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Nope, that’s dermatology. So, what is an epidemiologist? Epidemiologists are scientists who do studies to answer questions or generate hypotheses about health. Epidemiologists compare groups of people to see if they are the same or different, and they do this by doing studies. Epidemiology studies look for patterns in populations, and they often aim to figure out how common a specific disease is, and what causes it.
I became an epidemiologist because I volunteered as a Spanish interpreter at a free medical clinic when I was in college. I learned so much about the patients through observing and participating in their interactions with the healthcare system. I loved the way these observations could reveal patterns and that these patterns could help us to understand how to improve human health; it was clear that epidemiology was my path forward.
Patients often arrived at the clinic seemingly nervous and uncomfortable, perhaps experiencing one of their worst days. Speaking in a patient’s native language introduced some familiarity to an otherwise uncomfortable environment. It became clear to me that treating the patient was not just about the medicine; it was about communication, and that the best way to do this was to make sure that all participants were speaking the same language. So, like speaking Spanish to a native Spanish speaker, readers of epidemiology can more easily understand studies when we speak the “language” of epidemiology.
In less time than it takes to say, “these unprecedented times” “epidemiologist” has become a household word. Due to COVID-19, more people than ever are reading epidemiology and other scientific articles, and with this comes the responsibility of being a careful reader. How many times have you read just the abstract or conclusion paragraph of an article, or worse – just the title? I admit I am guilty of this as well. If there’s anything we’ve learned during the pandemic, it’s that the value of science is little if it’s not effectively communicated.
All scientific studies are flawed, and epidemiology studies are no exception. If a study were able to perfectly replicate reality, we would already know the answer to our question, and we wouldn’t need to do a study in the first place. It’s expected that a study will have limitations and it is okay if it does. The important thing is that we, as readers of epidemiology, think critically about how these limitations might impact how we understand and apply the results.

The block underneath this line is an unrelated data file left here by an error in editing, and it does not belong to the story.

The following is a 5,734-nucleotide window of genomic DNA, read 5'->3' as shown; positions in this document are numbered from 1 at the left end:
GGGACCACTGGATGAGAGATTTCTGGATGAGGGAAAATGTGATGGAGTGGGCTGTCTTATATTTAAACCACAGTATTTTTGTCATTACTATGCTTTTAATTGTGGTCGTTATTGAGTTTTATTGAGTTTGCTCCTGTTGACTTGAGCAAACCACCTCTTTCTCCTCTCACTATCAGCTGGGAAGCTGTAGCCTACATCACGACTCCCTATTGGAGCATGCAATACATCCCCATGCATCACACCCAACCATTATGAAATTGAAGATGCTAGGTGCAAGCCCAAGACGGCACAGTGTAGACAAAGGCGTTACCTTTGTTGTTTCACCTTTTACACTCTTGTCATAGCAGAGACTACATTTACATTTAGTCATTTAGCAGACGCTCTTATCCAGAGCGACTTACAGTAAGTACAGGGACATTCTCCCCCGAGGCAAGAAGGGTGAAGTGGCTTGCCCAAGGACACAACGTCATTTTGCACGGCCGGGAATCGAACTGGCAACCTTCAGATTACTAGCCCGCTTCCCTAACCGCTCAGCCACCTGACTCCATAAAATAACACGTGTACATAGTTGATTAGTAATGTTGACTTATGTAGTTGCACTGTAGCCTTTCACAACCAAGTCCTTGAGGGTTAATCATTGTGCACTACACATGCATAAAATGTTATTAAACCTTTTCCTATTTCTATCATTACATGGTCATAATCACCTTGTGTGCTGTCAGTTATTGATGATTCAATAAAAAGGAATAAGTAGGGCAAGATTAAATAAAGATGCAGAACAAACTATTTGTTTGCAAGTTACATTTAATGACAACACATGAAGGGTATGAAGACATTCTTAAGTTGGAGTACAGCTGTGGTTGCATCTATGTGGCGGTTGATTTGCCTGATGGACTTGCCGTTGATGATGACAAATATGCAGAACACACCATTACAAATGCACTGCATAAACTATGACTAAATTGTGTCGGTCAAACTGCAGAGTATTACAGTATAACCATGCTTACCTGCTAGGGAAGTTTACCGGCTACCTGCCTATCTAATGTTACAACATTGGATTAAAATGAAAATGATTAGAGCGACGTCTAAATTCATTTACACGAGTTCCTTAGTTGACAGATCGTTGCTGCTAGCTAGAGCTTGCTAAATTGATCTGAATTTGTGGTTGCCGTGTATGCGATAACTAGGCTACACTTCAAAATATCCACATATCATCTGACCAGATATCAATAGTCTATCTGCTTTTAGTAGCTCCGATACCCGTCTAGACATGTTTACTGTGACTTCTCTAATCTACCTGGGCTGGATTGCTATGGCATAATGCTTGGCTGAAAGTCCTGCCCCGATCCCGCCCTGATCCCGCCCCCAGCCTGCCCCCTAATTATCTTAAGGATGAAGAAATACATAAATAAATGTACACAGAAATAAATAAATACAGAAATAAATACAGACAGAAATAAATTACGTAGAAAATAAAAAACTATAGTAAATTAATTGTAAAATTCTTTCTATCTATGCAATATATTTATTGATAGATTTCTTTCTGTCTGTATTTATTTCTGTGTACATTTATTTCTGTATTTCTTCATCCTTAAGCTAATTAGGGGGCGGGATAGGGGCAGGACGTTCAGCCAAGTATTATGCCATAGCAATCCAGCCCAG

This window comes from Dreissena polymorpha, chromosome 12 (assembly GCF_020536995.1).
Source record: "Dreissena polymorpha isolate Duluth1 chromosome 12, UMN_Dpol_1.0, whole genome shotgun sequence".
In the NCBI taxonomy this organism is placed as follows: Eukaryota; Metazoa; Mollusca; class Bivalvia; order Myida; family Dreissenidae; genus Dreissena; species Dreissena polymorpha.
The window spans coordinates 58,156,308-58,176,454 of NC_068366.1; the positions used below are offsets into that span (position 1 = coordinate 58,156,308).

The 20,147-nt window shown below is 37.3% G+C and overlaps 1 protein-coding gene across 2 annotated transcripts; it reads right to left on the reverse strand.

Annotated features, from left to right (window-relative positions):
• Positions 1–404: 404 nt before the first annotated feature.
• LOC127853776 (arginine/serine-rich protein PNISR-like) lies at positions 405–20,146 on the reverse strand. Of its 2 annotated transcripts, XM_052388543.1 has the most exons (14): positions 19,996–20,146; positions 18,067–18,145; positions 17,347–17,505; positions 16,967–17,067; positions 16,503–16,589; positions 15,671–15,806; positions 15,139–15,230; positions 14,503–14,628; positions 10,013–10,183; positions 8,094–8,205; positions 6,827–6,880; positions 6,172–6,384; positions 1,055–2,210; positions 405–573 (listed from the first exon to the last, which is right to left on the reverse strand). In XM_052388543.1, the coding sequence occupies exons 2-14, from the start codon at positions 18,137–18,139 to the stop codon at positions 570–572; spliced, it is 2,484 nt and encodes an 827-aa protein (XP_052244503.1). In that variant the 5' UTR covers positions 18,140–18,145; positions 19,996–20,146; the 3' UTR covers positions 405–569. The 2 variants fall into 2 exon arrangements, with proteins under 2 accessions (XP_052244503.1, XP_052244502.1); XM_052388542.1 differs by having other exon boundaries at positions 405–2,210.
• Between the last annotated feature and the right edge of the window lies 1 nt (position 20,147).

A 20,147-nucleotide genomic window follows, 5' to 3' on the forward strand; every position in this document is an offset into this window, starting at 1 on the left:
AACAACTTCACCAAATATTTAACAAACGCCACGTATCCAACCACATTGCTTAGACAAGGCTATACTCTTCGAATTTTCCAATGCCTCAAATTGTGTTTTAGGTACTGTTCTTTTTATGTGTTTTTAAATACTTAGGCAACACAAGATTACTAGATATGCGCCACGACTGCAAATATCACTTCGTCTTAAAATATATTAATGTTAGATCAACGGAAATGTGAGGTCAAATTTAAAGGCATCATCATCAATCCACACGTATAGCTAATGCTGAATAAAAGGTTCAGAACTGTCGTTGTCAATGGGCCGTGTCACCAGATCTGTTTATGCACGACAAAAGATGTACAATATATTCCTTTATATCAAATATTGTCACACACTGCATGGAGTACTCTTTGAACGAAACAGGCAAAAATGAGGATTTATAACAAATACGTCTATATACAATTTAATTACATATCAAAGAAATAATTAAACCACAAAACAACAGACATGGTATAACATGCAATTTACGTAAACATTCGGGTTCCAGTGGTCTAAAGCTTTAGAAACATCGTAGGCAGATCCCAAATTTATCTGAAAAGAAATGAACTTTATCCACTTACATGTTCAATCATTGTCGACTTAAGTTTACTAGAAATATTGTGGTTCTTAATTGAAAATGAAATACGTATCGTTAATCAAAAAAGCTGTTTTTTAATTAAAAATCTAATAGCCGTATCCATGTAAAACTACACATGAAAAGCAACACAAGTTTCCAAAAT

A change to just one step in the recipe can sometimes drastically affect the finished product. In the same way a baker decides which ingredients to use and in what order, epidemiologists make a lot of decisions when designing and conducting a study. They decide on things like, 1) what data they need to collect to figure out if an exposure leads to a disease, and how they are going to collect them, 2) what is being compared when looking for “increased risk”, and 3) how much uncertainty exists in reporting “statistically significant” results. Each of these decisions helps us to figure out how to appropriately apply what we learned from the study. By asking questions about these three things you can better understand the results of any epidemiology study.
Let’s walk through an example.
You may have heard in the news that drinking coffee makes you live longer. What you might not have realized was that the information behind these reports likely came from epidemiology studies. One such example is a 2018 study by Loftfield et al. which looked at coffee drinking and mortality in a UK population (Loftfield et al., 2018). As a daily coffee drinker, myself, I was enthusiastic about this news; I wanted to know if the results of this study applied to me.